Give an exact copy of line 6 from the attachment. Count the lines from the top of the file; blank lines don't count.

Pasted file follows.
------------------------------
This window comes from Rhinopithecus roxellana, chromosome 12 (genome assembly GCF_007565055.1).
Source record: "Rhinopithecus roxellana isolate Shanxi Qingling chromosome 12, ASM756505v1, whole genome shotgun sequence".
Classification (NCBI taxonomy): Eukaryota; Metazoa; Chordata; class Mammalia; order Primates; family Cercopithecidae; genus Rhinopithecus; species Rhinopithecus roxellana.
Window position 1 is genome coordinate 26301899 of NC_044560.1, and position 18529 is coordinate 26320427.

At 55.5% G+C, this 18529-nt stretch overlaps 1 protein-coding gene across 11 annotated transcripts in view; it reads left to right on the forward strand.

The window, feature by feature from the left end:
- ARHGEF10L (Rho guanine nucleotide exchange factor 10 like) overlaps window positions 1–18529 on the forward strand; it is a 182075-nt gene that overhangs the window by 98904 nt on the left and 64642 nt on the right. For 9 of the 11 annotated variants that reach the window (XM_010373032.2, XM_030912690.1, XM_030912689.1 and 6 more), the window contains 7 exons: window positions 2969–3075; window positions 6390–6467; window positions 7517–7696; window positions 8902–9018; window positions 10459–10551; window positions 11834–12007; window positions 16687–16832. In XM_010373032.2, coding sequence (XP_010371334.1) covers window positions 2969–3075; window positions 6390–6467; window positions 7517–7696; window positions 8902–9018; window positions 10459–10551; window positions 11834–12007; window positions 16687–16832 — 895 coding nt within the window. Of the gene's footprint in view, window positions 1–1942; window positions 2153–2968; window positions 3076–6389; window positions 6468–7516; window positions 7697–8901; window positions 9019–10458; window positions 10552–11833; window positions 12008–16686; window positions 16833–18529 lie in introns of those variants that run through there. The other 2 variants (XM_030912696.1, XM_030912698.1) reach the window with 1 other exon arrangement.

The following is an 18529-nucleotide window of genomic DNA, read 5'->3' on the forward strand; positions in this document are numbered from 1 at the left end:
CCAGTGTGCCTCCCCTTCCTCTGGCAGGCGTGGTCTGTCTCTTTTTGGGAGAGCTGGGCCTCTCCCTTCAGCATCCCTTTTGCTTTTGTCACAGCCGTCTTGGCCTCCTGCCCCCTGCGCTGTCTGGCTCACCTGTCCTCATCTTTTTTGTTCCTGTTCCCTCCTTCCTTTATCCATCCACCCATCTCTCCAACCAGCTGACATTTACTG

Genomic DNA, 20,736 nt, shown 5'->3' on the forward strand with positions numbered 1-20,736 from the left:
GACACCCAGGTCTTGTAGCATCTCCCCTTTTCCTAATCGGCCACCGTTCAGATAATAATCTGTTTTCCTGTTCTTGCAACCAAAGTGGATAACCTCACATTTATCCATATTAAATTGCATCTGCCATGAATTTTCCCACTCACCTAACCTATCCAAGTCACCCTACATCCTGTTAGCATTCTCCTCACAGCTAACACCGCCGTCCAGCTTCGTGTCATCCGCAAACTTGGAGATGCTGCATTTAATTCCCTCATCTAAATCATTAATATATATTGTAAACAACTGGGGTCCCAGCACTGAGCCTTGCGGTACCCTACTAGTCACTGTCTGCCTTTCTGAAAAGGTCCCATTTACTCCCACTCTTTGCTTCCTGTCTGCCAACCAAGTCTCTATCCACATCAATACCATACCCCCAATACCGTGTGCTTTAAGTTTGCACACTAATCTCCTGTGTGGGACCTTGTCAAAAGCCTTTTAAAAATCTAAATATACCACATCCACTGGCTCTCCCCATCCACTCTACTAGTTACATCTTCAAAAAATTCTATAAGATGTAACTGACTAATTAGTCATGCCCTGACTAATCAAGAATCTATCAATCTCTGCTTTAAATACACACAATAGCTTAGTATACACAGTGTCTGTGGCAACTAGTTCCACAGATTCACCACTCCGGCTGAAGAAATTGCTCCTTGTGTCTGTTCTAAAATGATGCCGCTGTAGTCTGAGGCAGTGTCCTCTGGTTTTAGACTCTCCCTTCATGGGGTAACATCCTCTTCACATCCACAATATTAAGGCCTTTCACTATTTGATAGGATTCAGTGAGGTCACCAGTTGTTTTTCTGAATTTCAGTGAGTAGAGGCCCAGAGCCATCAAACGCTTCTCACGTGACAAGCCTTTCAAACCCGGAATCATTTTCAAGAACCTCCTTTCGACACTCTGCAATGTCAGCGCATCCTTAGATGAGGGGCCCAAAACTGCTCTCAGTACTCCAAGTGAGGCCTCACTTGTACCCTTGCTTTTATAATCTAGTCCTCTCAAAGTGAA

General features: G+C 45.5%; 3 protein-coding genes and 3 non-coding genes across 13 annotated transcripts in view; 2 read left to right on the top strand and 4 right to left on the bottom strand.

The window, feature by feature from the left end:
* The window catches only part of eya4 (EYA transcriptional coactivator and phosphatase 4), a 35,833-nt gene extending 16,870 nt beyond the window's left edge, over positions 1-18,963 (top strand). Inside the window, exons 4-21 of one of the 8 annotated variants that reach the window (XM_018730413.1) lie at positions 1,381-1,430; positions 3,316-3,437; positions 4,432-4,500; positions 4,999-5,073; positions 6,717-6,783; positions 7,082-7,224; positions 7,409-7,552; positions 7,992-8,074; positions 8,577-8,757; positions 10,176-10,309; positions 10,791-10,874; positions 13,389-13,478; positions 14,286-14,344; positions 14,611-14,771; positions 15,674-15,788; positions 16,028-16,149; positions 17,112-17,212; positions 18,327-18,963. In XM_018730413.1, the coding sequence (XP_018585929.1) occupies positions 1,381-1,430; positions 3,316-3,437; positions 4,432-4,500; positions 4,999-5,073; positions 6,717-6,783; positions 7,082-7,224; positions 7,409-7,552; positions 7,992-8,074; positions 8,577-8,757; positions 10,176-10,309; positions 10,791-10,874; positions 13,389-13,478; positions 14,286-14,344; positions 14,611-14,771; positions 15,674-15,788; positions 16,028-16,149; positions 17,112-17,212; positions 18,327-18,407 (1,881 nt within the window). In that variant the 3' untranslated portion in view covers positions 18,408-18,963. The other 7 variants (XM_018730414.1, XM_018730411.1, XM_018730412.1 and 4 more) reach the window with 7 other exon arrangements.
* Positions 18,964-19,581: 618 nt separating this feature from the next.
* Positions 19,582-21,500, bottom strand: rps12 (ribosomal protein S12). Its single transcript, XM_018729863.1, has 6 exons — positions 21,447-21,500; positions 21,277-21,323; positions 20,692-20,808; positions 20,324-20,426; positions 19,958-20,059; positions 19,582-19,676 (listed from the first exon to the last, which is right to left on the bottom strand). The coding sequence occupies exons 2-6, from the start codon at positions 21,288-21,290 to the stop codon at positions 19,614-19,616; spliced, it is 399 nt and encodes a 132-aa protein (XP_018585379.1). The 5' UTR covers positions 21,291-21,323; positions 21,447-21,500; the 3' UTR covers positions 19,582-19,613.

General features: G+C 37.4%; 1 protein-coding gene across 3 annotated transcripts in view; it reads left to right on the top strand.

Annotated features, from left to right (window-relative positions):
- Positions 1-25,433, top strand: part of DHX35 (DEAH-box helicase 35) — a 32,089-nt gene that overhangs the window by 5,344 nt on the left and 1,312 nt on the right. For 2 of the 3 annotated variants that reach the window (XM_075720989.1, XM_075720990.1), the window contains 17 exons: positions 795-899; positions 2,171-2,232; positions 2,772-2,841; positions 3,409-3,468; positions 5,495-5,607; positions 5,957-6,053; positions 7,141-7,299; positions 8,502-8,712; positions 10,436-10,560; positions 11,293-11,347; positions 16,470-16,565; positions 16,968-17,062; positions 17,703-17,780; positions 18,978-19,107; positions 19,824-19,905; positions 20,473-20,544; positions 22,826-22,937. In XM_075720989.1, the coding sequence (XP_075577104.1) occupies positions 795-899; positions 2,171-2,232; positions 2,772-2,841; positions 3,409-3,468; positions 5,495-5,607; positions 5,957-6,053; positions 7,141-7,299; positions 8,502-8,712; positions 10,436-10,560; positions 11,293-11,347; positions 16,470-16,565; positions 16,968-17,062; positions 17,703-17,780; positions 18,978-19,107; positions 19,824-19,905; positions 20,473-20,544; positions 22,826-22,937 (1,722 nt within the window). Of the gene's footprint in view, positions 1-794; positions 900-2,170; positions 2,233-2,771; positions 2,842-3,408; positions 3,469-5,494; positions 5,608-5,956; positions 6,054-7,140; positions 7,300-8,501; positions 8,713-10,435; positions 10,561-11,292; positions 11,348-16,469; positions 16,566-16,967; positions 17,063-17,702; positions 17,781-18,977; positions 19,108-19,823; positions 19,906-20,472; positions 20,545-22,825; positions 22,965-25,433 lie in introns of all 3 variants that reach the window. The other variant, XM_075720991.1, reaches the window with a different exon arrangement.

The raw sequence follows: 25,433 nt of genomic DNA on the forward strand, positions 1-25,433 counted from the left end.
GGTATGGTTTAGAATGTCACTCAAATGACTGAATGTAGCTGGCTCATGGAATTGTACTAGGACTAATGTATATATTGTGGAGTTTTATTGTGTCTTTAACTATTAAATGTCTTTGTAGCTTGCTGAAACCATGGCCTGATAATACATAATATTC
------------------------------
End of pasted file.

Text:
The window, feature by feature from the left end: